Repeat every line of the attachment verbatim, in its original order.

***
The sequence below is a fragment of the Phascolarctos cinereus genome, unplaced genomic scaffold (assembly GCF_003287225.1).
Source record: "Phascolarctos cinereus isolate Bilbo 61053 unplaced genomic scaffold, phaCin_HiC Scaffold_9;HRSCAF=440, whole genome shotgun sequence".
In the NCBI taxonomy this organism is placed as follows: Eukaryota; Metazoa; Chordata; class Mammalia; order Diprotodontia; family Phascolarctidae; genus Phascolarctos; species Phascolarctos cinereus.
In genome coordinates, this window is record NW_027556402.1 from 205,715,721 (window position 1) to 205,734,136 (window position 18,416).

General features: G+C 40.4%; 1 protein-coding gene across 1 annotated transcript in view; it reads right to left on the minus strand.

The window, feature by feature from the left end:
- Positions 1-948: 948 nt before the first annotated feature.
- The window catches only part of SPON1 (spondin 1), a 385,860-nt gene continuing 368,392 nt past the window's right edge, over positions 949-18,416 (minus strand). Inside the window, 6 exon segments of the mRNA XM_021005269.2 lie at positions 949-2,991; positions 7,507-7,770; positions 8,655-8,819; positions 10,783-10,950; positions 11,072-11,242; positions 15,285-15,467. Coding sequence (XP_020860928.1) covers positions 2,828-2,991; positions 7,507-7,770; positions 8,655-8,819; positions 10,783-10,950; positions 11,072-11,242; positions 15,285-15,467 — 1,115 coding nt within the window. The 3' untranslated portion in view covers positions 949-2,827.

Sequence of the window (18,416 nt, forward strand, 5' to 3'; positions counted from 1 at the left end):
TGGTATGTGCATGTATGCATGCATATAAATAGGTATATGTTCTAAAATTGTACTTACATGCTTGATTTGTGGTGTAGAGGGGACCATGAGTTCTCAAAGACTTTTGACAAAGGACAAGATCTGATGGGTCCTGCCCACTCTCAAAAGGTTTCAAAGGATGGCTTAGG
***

The sequence below is a fragment of the Phascolarctos cinereus genome, unplaced genomic scaffold (assembly GCF_003287225.1).
Source record: "Phascolarctos cinereus isolate Bilbo 61053 unplaced genomic scaffold, phaCin_HiC Scaffold_9;HRSCAF=440, whole genome shotgun sequence".
In the NCBI taxonomy this organism is placed as follows: Eukaryota; Metazoa; Chordata; class Mammalia; order Diprotodontia; family Phascolarctidae; genus Phascolarctos; species Phascolarctos cinereus.
In genome coordinates, this window is record NW_027556402.1 from 205,715,721 (window position 1) to 205,734,136 (window position 18,416).

General features: G+C 40.4%; 1 protein-coding gene across 1 annotated transcript in view; it reads right to left on the minus strand.

The window, feature by feature from the left end:
- Positions 1-948: 948 nt before the first annotated feature.
- The window catches only part of SPON1 (spondin 1), a 385,860-nt gene continuing 368,392 nt past the window's right edge, over positions 949-18,416 (minus strand). Inside the window, 6 exon segments of the mRNA XM_021005269.2 lie at positions 949-2,991; positions 7,507-7,770; positions 8,655-8,819; positions 10,783-10,950; positions 11,072-11,242; positions 15,285-15,467. Coding sequence (XP_020860928.1) covers positions 2,828-2,991; positions 7,507-7,770; positions 8,655-8,819; positions 10,783-10,950; positions 11,072-11,242; positions 15,285-15,467 — 1,115 coding nt within the window. The 3' untranslated portion in view covers positions 949-2,827.

Sequence of the window (18,416 nt, forward strand, 5' to 3'; positions counted from 1 at the left end):
TGGTATGTGCATGTATGCATGCATATAAATAGGTATATGTTCTAAAATTGTACTTACATGCTTGATTTGTGGTGTAGAGGGGACCATGAGTTCTCAAAGACTTTTGACAAAGGACAAGATCTGATGGGTCCTGCCCACTCTCAAAAGGTTTCAAAGGATGGCTTAGG